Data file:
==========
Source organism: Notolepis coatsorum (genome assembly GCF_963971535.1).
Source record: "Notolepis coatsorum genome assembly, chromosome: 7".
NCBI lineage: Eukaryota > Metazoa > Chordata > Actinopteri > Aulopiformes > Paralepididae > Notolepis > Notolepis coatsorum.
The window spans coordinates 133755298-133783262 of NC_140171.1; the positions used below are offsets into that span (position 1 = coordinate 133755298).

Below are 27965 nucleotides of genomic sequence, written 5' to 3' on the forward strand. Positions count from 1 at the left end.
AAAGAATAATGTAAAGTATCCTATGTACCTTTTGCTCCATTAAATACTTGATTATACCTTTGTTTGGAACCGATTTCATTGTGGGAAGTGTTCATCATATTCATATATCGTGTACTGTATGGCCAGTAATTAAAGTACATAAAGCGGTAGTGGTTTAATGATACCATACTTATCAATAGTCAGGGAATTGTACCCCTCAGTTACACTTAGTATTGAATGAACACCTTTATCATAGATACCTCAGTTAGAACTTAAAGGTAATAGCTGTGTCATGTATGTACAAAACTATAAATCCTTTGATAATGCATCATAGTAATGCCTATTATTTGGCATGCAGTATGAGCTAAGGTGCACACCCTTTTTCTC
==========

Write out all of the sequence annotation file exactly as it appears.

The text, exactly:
Source organism: Notolepis coatsorum (genome assembly GCF_963971535.1).
Source record: "Notolepis coatsorum genome assembly, chromosome: 7".
NCBI lineage: Eukaryota > Metazoa > Chordata > Actinopteri > Aulopiformes > Paralepididae > Notolepis > Notolepis coatsorum.
The window spans coordinates 133755298-133783262 of NC_140171.1; the positions used below are offsets into that span (position 1 = coordinate 133755298).

Below are 27965 nucleotides of genomic sequence, written 5' to 3' on the forward strand. Positions count from 1 at the left end.
AAAGAATAATGTAAAGTATCCTATGTACCTTTTGCTCCATTAAATACTTGATTATACCTTTGTTTGGAACCGATTTCATTGTGGGAAGTGTTCATCATATTCATATATCGTGTACTGTATGGCCAGTAATTAAAGTACATAAAGCGGTAGTGGTTTAATGATACCATACTTATCAATAGTCAGGGAATTGTACCCCTCAGTTACACTTAGTATTGAATGAACACCTTTATCATAGATACCTCAGTTAGAACTTAAAGGTAATAGCTGTGTCATGTATGTACAAAACTATAAATCCTTTGATAATGCATCATAGTAATGCCTATTATTTGGCATGCAGTATGAGCTAAGGTGCACACCCTTTTTCTC